Apologetics Department welcomes Professor McDowell on staff

Sean McDowell talks about continuing his Biola legacy as a new assistant professor.



Olivia Blinn/THE CHIMES

Jackie Grade, Writer

Olivia Blinn/THE CHIMES


As a 1998 philosophy and biblical studies graduate, point guard for the basketball team and Talbot graduate, Sean McDowell now plans to continue his Biola legacy. While juggling a teaching, writing and speaking schedule, McDowell has now joined the Christian apologetics department as an assistant professor of apologetics. He only drives up to campus from his home in San Juan Capistrano once a week, but found time to talk about his new position on staff. He promptly picked up his phone in the midst of his library studies and cheerfully consented to answering a few questions.

Jackie Grade: How did you get started as a Bible professor?
Sean McDowell: Well, I have been teaching theology and philosophy to high school students for about a decade … at Capistrano Valley Christian School [CVCS]. And then about three years ago, I started working on my Ph.D. — I thought it would be awesome to be in either college or graduate classes. I’m not done with my Ph.D. I’m still working on it. Craig Hazen, the head of the apologetics department, called me and asked if I would be willing to start on faculty this fall. I didn’t really expect that they would come in and ask me if I would consider teaching. I was in consultation with my wife and in prayer. And then I jumped at it.

JG: Was it an easy question to say yes to?
SM: We have had conversations probably about two years prior to that about teaching. But, it just wasn’t the right timing yet. Then the department grew about twenty percent, and Craig realized they needed more help and he gave me call.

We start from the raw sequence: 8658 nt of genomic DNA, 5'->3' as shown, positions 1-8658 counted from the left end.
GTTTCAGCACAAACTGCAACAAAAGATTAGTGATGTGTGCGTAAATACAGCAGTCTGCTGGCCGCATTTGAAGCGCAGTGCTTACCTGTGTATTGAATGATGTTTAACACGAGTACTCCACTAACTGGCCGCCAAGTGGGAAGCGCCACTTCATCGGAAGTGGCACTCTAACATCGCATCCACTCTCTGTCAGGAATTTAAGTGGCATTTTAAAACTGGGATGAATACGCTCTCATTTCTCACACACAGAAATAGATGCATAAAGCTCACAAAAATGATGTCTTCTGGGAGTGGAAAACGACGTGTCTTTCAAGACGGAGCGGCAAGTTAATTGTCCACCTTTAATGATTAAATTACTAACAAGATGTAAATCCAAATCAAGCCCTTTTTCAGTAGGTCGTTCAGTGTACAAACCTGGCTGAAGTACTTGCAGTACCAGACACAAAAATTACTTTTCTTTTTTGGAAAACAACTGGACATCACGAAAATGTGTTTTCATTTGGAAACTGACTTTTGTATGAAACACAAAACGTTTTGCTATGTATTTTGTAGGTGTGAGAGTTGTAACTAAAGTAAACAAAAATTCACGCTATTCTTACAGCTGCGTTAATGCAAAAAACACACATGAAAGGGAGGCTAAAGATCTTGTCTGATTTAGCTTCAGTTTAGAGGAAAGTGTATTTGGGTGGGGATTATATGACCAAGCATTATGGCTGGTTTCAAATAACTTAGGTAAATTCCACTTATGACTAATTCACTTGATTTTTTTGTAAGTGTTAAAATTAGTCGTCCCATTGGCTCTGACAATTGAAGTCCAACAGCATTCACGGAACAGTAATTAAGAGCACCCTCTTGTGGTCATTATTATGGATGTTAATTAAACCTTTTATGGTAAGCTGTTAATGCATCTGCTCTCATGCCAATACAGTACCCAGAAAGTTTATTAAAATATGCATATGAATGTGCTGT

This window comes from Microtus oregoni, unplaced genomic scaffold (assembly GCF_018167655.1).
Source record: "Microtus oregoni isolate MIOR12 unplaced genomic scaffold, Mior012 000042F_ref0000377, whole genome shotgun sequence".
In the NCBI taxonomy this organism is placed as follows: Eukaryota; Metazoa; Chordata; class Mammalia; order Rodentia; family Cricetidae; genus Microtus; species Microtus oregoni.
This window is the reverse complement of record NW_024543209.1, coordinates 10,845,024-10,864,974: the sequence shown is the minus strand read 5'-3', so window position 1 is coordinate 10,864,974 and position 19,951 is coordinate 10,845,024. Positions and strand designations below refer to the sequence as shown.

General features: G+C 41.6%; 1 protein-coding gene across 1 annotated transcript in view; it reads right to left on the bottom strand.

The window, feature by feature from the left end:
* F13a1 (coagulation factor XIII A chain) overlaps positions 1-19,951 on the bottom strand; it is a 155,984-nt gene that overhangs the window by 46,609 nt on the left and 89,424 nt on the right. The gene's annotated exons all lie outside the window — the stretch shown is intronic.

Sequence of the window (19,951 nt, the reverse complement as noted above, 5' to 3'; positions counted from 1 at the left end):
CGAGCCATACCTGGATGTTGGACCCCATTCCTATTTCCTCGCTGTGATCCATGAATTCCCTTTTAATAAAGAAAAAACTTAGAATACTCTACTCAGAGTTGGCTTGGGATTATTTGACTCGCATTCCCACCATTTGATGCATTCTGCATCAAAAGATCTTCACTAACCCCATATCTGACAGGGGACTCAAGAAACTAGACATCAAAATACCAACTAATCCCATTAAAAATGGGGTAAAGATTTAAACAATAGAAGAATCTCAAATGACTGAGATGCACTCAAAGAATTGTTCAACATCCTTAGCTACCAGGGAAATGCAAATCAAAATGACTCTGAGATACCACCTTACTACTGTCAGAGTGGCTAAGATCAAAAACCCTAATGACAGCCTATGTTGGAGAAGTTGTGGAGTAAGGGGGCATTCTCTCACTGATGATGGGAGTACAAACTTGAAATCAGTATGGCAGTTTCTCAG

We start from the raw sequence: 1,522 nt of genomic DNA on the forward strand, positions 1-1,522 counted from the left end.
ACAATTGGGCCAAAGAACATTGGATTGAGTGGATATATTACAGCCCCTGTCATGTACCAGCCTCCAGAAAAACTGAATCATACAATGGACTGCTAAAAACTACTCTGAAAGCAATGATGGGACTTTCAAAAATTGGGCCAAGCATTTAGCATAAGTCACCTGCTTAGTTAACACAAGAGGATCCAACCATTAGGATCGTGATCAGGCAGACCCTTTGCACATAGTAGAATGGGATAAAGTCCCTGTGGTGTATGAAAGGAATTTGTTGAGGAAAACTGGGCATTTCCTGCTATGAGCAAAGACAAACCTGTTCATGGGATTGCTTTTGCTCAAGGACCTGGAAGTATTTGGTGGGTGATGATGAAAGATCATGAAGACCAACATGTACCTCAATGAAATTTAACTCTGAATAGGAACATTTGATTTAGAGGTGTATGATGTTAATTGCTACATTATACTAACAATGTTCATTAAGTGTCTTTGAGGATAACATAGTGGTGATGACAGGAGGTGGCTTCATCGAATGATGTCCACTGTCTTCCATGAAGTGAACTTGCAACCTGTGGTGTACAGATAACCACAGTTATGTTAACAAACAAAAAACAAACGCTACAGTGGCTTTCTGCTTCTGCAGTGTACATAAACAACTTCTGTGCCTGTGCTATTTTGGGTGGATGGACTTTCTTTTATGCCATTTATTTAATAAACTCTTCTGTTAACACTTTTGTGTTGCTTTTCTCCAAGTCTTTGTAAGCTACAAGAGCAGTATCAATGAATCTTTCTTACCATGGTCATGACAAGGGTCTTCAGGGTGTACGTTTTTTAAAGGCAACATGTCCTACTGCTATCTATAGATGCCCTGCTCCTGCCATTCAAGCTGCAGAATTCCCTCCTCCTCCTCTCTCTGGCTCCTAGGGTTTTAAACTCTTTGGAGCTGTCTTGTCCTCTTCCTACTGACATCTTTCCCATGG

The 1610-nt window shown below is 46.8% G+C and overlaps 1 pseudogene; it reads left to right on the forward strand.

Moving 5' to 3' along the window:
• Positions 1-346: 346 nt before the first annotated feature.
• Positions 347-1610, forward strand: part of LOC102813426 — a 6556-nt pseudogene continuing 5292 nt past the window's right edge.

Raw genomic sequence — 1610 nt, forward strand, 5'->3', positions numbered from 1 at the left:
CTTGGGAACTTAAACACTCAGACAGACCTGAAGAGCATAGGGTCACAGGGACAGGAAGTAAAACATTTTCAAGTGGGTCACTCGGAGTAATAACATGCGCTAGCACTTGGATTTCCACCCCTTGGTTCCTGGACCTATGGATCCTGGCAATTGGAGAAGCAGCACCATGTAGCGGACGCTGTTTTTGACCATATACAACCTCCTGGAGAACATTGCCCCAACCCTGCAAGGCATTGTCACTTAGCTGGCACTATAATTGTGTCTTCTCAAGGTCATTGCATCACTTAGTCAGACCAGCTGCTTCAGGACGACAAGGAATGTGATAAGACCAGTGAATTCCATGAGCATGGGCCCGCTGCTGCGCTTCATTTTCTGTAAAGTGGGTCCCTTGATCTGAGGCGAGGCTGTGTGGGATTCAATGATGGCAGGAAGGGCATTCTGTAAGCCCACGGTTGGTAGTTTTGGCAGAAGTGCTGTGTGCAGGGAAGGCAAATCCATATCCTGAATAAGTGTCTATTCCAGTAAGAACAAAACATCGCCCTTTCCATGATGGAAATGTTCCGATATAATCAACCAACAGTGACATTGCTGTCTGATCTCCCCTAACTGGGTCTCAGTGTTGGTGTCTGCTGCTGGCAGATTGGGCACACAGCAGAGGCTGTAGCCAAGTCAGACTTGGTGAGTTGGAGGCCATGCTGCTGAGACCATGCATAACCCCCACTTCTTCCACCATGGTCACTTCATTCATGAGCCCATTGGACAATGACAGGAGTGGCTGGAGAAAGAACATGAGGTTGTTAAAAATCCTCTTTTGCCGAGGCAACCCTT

JG: What does your schedule look like this fall?
SM: I am doing a lot of teaching this fall — some for Biola and then some for other conferences that I do. So, I have a pretty full schedule. I am working really hard writing my dissertation. I am doing other work for Biola — creating papers and helping develop a Ph.D. proposal. And then I am taking one class at Biola … it’s kind of an integration seminar. All new faculty have to take it. And then I still teach one high school honors class at CVCS.

JG: What classes are you teaching the rest of this year?
SM: In the spring, I will have two theology classes and a class on the resurrection. And then after that, I will have quite a few classes each year and rotate.

JG: How has being the son of Josh McDowell influenced your career path?
SM: My parents never had an expectation on me that I would do anything similar to what my dad does. They never expected me to write, or teach or speak. I think as a whole, they encouraged me to take the gifts God has given me and to use the things that I love positively for his kingdom. So, if I had been a lawyer, if I had been an engineer or if I had been a [basketball] coach — which I thought about — I think my parents would have been thrilled and pleased. But I think, seeing how my parents raised me, asking the kind of questions and seeking after truth, I started to seek truth for myself. I really started going that direction by myself. Now, my parents are thrilled — I think my dad loves it that we’re doing stuff together. I mean he absolutely is on cloud nine. I think he is as excited as I am that I’m teaching at Biola.

JG: How has this worked into your family now?
SM: Well, I have been married 13 years to my high school sweetheart. We have three kids — they’re nine, six and one. One of the reasons I still teach a class at the Christian school is that two of my kids go there, so it’s easy to stay connected to that community. I sure hope my kids go to Biola some day, but it’s up to them whether they want to or not. I take them to basketball games, and they will be coming up with me when they can. My wife could not be [more] supportive [than] she is. And she went to Vanguard, so that makes it even cooler.

JG: What do you look forward to most about your time here this semester?
SM: Above all, I have been just reconnecting with a lot of people who have had just a huge influence in my life when I was at Biola and Talbot as a student. So, whether it is fellow classmates who are now teachers, whether it is my coach, other people on staff  — it’s fantastic to reconnect with them in a different way now that I am teaching. Second, I think the Biola apologetics program is the best in the world, and there’s nothing that compares to it. It is just thrilling and exciting to start being able to take my love for apologetics … to a whole other level.

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